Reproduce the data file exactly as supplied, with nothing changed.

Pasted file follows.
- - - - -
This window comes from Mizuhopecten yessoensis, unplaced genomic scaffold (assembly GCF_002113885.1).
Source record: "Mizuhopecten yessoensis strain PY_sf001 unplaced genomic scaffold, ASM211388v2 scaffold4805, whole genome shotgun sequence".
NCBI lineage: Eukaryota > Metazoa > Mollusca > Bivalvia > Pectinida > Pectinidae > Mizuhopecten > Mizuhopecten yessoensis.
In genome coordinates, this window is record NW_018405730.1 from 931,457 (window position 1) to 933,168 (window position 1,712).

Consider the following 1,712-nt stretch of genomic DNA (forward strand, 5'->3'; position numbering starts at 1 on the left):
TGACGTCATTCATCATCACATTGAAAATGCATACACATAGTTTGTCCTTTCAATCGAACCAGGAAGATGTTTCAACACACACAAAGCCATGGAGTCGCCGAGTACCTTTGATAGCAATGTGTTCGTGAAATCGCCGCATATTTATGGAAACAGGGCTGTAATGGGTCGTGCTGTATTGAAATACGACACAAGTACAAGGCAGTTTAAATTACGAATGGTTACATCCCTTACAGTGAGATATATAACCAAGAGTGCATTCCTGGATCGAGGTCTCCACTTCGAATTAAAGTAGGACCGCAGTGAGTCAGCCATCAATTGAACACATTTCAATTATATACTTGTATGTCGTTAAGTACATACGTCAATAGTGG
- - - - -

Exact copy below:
This window comes from Mizuhopecten yessoensis, unplaced genomic scaffold (assembly GCF_002113885.1).
Source record: "Mizuhopecten yessoensis strain PY_sf001 unplaced genomic scaffold, ASM211388v2 scaffold4805, whole genome shotgun sequence".
NCBI lineage: Eukaryota > Metazoa > Mollusca > Bivalvia > Pectinida > Pectinidae > Mizuhopecten > Mizuhopecten yessoensis.
In genome coordinates, this window is record NW_018405730.1 from 931,457 (window position 1) to 933,168 (window position 1,712).

Consider the following 1,712-nt stretch of genomic DNA (forward strand, 5'->3'; position numbering starts at 1 on the left):
TGACGTCATTCATCATCACATTGAAAATGCATACACATAGTTTGTCCTTTCAATCGAACCAGGAAGATGTTTCAACACACACAAAGCCATGGAGTCGCCGAGTACCTTTGATAGCAATGTGTTCGTGAAATCGCCGCATATTTATGGAAACAGGGCTGTAATGGGTCGTGCTGTATTGAAATACGACACAAGTACAAGGCAGTTTAAATTACGAATGGTTACATCCCTTACAGTGAGATATATAACCAAGAGTGCATTCCTGGATCGAGGTCTCCACTTCGAATTAAAGTAGGACCGCAGTGAGTCAGCCATCAATTGAACACATTTCAATTATATACTTGTATGTCGTTAAGTACATACGTCAATAGTGG